“Since its launch the technology has moved on at a rapid pace. Contactless payments can be made from technology such as mobile phones through to smart wristbands.”
There is no doubt that the Covid pandemic has altered daily life dramatically since the beginning of 2020. Along with lockdowns, social distancing and the use of masks we have all been asked to use our cards to pay for goods and services instead of physical cash.
Although this is a major shift in how we use cash, it may surprise you to know that as early as 2018 contactless transactions had taken over chip and pin as the dominant form of card payment. Cash, it seems, is no longer king.
According to Finance UK, total spending on all debit and credit cards reached £829 billion in 2019, with 22 billion transactions made during the year. Interestingly fraud losses on UK-issued cards totalled £620.6 million in 2019, an eight percent decrease from £671.4 million in 2018 and out of that total contactless card fraud remains low, with £20.6 million in losses.
So what are the contactless cards that we are all using?
They are the same debit and credit cards we have been using since the 1980’s however in 2007 our cards got an upgrade. Here in the UK, Barclaycard integrated a small chip and an antenna into cards. This chip is able to communicate with a card reader and complete small value transactions instantly, without the input of a pin.
Since its launch the technology has moved on at a rapid pace. Contactless payments can be made from technology such as mobile phones through to smart wristbands.
What security is in place with contactless payments?
All the major banks say that contactless payments use the same level of security as a traditional Chip & PIN transaction, and have certain features that limit fraud. Although they do not go into detail on what the certain features are, they do say that they employ real-time fraud detection systems to detect potential fraudulent activity, for any credit or debit card payment transaction. Basically this means that all contactless payments are being monitored and if the transaction meets a known fraud pattern the transaction will be blocked.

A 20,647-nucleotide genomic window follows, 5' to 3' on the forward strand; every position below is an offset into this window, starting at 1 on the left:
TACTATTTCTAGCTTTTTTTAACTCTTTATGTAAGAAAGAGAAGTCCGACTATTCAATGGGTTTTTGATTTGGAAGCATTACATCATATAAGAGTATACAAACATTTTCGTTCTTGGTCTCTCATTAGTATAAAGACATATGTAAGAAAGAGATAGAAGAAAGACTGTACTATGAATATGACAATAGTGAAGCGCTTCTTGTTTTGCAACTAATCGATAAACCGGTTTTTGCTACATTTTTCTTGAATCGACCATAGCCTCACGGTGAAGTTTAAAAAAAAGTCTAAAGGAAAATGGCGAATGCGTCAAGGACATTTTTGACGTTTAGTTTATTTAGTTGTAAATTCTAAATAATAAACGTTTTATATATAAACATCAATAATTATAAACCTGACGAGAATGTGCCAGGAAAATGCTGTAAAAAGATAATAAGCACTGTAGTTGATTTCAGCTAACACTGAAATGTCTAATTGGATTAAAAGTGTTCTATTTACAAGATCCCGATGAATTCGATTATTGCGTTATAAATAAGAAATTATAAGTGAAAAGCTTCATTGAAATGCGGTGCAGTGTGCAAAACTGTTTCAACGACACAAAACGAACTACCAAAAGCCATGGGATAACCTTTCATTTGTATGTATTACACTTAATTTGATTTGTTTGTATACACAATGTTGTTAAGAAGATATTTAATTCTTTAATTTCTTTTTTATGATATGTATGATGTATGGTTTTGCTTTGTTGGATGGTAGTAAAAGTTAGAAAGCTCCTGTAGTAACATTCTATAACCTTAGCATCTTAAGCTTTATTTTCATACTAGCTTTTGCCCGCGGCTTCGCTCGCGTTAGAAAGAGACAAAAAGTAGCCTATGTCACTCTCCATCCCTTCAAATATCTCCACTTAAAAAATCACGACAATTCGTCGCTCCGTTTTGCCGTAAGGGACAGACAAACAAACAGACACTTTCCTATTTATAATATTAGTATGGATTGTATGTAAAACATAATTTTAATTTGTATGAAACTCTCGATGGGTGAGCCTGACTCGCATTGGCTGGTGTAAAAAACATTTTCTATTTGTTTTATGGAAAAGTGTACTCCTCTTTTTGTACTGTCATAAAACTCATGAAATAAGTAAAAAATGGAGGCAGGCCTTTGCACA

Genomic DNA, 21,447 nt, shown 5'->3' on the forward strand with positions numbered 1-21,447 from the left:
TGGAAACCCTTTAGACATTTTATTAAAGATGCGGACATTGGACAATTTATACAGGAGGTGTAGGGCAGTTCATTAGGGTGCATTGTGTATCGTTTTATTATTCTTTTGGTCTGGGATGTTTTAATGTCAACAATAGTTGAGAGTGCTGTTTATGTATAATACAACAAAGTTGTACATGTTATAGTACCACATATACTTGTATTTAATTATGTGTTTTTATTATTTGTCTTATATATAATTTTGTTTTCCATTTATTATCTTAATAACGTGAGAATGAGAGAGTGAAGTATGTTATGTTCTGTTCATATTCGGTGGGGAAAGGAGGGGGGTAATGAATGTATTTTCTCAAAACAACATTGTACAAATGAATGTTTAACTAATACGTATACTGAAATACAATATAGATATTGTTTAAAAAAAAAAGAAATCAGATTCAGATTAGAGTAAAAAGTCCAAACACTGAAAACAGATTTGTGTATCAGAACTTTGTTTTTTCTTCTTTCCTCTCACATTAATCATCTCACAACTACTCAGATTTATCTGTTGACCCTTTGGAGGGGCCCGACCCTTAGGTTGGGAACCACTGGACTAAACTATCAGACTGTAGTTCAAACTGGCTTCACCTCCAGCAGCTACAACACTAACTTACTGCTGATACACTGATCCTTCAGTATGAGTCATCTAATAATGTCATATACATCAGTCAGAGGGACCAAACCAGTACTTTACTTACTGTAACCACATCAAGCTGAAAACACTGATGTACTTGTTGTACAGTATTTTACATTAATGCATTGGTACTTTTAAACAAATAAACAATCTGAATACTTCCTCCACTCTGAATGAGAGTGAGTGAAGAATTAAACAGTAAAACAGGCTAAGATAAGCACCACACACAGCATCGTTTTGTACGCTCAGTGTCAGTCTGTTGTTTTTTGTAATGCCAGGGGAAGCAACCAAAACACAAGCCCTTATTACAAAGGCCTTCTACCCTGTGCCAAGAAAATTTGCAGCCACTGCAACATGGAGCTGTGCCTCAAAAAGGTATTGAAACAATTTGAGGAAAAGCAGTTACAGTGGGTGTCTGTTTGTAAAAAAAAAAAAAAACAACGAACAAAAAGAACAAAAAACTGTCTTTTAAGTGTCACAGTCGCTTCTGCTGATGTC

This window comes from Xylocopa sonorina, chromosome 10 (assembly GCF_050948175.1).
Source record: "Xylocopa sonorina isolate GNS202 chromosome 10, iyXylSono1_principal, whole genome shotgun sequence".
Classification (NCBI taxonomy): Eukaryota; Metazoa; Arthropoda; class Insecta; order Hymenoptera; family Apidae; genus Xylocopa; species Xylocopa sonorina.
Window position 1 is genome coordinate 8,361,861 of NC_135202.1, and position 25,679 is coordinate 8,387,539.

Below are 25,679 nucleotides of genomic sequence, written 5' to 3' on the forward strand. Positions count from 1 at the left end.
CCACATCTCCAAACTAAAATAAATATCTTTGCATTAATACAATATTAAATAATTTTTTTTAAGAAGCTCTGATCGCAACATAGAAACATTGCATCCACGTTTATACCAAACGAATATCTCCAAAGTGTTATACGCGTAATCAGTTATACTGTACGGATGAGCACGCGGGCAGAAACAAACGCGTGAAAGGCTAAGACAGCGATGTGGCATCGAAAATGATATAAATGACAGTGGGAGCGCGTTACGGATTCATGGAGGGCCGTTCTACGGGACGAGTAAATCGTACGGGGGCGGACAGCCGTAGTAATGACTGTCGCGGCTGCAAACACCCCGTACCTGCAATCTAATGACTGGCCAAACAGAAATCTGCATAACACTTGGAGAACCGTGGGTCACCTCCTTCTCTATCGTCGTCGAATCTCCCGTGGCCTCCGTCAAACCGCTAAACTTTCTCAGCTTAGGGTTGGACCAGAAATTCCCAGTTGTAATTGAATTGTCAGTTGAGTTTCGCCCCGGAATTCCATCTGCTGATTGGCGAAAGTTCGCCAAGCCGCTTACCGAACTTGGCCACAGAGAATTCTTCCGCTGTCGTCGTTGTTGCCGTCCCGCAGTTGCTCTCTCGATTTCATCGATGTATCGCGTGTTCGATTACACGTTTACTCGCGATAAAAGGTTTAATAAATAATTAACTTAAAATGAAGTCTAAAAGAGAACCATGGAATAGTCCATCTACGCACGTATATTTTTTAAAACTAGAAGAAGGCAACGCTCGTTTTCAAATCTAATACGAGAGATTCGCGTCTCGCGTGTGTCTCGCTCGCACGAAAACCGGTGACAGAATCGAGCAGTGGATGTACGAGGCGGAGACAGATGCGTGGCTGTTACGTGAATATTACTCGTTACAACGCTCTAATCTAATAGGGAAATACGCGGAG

The other weapon the bank has against fraud is your PIN. Have you ever tried to pay for a contactless payment only for it to decline and then have to use a chip and pin to complete the transaction? This is because the bank is checking you still have your card!. After a certain amount of consecutive contactless payments the system will ask for your pin. So if some ne’er do well steals your card and goes shopping they can’t spend too much of your hard earned cash before they are stopped. The banks used to say that it was 6 consecutive contactless payments, however in September 2019 the second part of the EU’s payment directive kicked in. This means that your pin is required when 5 contactless payments have been made or your cumulative payments reach £130.
What happens if someone goes spending with your card?
Most of the high street banks operate a fraud protection guarantee that specifically covers for contactless payments. This typically puts you back to the position you had before the fraud. It’s worth checking with your bank what protection is in place.
Finance Uk actually states “Victims of unauthorised payment card fraud are legally protected against losses. Industry analysis indicates that banks and card companies refund customers in over 98 per cent of cases”.
Can someone scan my card to steal cash?
There have been reports that on the London underground people have had their cards scanned and subsequent money lost. However this was proved to be false. Any thief would need a legitimate business account and a registered card reader to take any payments. Then they would need to be close, – really close- to your card (almost touching it). Card readers will not work if they encounter other objects, such as other cards, keys and phones.
These facts have not stopped scare mongering around contactless card thefts and a rising number of companies and products reporting to prevent such theft! (I will leave it up to you to decide if buying such products is a theft in itself).
Contactless fraud has increased..